Monday, May 27, 2013

My Wargaming Table

So, I recently put together a better setup for my wargaming surface. Until recently, it had mostly been wooden panels laying across a bed.

This is a very cheap solution that looks pretty good; so if you are looking for fancy and expensive, you've come to the wrong place! But, if you are like me, and budget matters, then just maybe this can be an inspiration for someone.

First I purchased 3 "manufactured panels" from a local hardware store, 2' x 4' each. These are basically boards that are manufactured from pressing wood pulp into a form -- so it will not have any wood grain, even though it is wood. I also obtained some very cheap spray paint -- one white and one gray. (This is the 99 cent variety you can get at Wal-Mart, etc.) [Insert standard disclosure here about spray painting in a well ventilated area, using a mask, etc.]

I sprayed each panel on one side, first white then gray. I did not spray evenly, as I wanted an uneven look. It's OK for the gray to be somewhat clumpy. I let it dry for several hours.

The product I used for the green color was "Minwax Express Color" -- which is a water based stain and finish in one. In other words, once it dries it has both the color and protection. This was important to me, because I have spilled on the table before (with 4 year olds, this isn't uncommon!). Like I said, I'm using it on fake wood, which doesn't have a grain, so I can't really comment on how the product would work on real wood.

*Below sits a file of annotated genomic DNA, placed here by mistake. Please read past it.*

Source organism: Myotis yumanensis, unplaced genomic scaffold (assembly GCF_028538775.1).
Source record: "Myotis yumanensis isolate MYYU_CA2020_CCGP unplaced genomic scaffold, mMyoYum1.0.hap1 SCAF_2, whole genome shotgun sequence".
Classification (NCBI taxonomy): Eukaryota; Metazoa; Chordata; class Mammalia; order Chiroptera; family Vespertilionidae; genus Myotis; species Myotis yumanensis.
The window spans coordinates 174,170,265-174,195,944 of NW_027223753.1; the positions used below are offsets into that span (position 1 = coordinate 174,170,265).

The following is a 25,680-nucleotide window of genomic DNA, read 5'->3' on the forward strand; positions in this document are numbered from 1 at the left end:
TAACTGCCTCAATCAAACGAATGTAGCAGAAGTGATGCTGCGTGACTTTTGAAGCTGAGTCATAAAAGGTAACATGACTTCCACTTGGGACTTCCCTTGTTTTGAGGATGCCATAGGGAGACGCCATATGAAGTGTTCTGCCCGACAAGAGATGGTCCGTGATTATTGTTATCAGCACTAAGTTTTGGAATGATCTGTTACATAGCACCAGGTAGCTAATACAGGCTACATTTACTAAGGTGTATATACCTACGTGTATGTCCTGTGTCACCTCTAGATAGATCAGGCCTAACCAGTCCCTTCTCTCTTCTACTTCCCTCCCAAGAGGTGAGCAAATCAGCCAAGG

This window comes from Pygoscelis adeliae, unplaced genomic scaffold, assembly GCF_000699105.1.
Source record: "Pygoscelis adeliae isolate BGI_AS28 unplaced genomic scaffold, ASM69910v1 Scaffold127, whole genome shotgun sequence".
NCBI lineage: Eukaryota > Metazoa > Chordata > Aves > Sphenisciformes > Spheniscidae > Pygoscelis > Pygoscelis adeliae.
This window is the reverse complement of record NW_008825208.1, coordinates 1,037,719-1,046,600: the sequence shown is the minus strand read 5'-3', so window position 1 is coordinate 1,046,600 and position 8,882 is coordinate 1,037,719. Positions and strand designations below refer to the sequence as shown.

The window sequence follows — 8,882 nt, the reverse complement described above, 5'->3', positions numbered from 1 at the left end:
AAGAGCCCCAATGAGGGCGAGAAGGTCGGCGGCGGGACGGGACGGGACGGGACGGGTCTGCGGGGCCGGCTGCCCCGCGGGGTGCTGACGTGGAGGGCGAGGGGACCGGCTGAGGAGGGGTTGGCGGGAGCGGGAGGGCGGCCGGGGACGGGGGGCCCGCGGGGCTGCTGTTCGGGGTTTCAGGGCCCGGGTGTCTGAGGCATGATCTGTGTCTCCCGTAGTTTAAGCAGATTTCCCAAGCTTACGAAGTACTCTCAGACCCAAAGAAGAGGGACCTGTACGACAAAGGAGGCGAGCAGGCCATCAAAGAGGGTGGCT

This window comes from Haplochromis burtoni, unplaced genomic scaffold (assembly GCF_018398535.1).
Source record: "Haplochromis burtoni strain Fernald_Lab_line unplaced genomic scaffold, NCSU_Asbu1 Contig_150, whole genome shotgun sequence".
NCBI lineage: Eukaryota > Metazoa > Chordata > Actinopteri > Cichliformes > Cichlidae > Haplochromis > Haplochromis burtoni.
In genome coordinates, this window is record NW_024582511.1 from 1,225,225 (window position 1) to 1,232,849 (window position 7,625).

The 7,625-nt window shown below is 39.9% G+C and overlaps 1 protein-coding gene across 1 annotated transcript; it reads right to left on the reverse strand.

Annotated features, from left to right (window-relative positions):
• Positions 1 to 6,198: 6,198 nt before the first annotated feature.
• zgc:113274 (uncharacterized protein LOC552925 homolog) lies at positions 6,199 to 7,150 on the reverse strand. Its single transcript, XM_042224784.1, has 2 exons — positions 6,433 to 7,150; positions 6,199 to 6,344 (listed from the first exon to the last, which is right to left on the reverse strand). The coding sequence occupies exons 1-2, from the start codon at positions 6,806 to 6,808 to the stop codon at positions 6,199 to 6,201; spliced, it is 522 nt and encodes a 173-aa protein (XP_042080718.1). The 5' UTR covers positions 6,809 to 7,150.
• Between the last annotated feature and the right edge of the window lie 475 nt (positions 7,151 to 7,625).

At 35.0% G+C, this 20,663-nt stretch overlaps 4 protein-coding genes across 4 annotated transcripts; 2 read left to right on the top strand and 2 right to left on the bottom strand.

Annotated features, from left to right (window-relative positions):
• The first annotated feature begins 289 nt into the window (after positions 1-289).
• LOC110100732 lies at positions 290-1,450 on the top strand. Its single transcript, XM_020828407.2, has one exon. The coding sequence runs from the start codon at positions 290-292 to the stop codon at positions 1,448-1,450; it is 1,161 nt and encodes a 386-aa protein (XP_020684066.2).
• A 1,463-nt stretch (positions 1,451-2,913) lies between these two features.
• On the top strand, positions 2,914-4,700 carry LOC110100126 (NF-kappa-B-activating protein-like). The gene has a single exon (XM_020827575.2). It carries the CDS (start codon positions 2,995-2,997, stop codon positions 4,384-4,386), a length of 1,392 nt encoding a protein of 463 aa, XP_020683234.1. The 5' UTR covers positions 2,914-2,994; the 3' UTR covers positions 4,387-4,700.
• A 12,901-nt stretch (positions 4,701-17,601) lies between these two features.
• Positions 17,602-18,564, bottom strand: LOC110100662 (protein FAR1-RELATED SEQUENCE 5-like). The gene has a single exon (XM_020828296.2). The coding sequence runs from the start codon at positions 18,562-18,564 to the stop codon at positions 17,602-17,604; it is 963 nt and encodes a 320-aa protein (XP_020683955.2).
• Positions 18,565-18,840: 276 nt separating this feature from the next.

Since it's water based, there isn't much odor, and it drys fast . . . REAL fast! In fact, I think it would be a little easier to work with if it didn't dry so quickly. You have to do small segments and work efficiently. These two globs lead to this:

The product info says "a little goes a long way," but I think that's a bit of an exaggeration.

Repeat until covered as desired. Note, it does come out pretty streaky (which is what I wanted, to simulate a field of wild grass), so be sure to wipe the product on in one direction.

I let dry for at least 24 hours.

I have two inexpensive saw horses in my basement. (You can make these yourselves with 2x4's). I laid across them two boards that are just under 6' long.

So here is the finished product! I can't figure out why the leftmost board is noticibly darker than the other two. My best guess is because I did them on different days, and the day I did the leftmost one was colder and more humid than the others. (It's exacerbated in the picture by the flash.)

With some random terrain.

This last picture is without the flash.

Hopefully some games & reports to come!

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